The scientists at GE Global Research and researchers at Eli Lilly have reported a positive advancement in cancer research resulting from the two companies’ collaboration formed in October 2007.
Reportedly, the research teams have together developed tissue-based biomarker technology that can simultaneously map more than 25 proteins in tumors at the sub-cellular level, an important step in the development of personalised and more effective cancer treatments.
Currently, a diagnosis of cancer and the decision of which therapy to prescribe are based on the histology of the tumor and, in some cases, the expression of just one or two biomarkers inside the patient’s tumor.
The company said that with the new molecular pathology technology developed in GE’s Biosciences laboratories, researchers can now look at a visual map of the tissue sample, seeing a cancer cell’s comprehensive biomarker signaling pathway, and the interplay of signaling networks inside the tumor. To date, the new technology has been tested successfully on colon and prostate cancer tissue samples and is believed to be applicable to all types of cancer.
The company claimed that mapping a tumor’s complex biomarker network could allow researchers involved in drug discovery and the clinicians making treatment decisions to identify the most effective cancer therapies for patients, while avoiding those that are not as effective, saving time, money and providing a better patient experience.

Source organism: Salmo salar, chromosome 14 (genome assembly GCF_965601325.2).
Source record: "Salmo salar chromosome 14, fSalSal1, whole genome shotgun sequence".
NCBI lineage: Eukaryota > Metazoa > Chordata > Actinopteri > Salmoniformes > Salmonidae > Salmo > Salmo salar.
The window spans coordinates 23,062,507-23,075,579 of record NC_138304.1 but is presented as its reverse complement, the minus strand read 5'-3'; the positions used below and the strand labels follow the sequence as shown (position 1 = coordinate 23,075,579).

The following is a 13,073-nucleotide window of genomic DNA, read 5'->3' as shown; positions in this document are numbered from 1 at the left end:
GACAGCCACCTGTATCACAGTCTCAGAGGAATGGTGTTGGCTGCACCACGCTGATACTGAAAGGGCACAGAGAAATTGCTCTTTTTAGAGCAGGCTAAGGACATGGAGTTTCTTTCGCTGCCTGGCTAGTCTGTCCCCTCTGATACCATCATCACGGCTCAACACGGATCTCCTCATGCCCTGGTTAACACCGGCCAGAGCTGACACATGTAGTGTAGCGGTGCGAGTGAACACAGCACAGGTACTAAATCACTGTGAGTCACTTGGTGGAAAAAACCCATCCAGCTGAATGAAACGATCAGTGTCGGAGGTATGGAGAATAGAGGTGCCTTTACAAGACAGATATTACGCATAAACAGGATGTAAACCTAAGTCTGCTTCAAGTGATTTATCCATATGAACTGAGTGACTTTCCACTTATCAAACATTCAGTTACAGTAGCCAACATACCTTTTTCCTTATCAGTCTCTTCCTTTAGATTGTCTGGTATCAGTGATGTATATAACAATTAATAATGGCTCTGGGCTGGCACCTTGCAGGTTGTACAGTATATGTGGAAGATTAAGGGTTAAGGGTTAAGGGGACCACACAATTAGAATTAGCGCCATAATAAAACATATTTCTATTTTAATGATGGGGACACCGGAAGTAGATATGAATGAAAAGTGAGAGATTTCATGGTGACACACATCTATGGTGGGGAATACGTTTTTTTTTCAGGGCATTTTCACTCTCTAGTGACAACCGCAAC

GE and Lilly have announced plans to extend their research agreement to include the study of four Lilly oncology molecules that are currently in the company’s development pipeline. While the technology is expected to help in the analysis of all cancers, the two companies will perform specific investigations in breast, ovarian, lung, and possibly gastric cancers.
Mark Little, senior vice president and director at GE Global Research, said: This new approach to molecular pathology unlocks information that has been hidden from doctors. It was just two years ago that researchers at GE and Lilly set out to discover key protein biomarkers that would predict the likelihood that a medication would be effective in treating certain cancers. Our new mapping technology is designed to bring new therapies to market faster and to make sure that the right patients get the right medicines.
Richard Gaynor, vice president of cancer research and clinical investigation at Lilly Research Laboratories, said: In cancer treatment, information is one of the most powerful tools that a doctor has at his disposal. By identifying multiple biomarkers on a cell by cell basis, physicians will be able to make more informed choices on therapies to prescribe, as well as therapies to avoid, based on a patient’s specific type of cancer. Additionally, we believe that GE’s technology, advanced as a result of this collaboration, may lead to the ability to identify the stem cells within a tumor that we believe control the cancer. In doing so, we may be able to discover even more innovative, targeted therapies for the treatment of patients with cancer.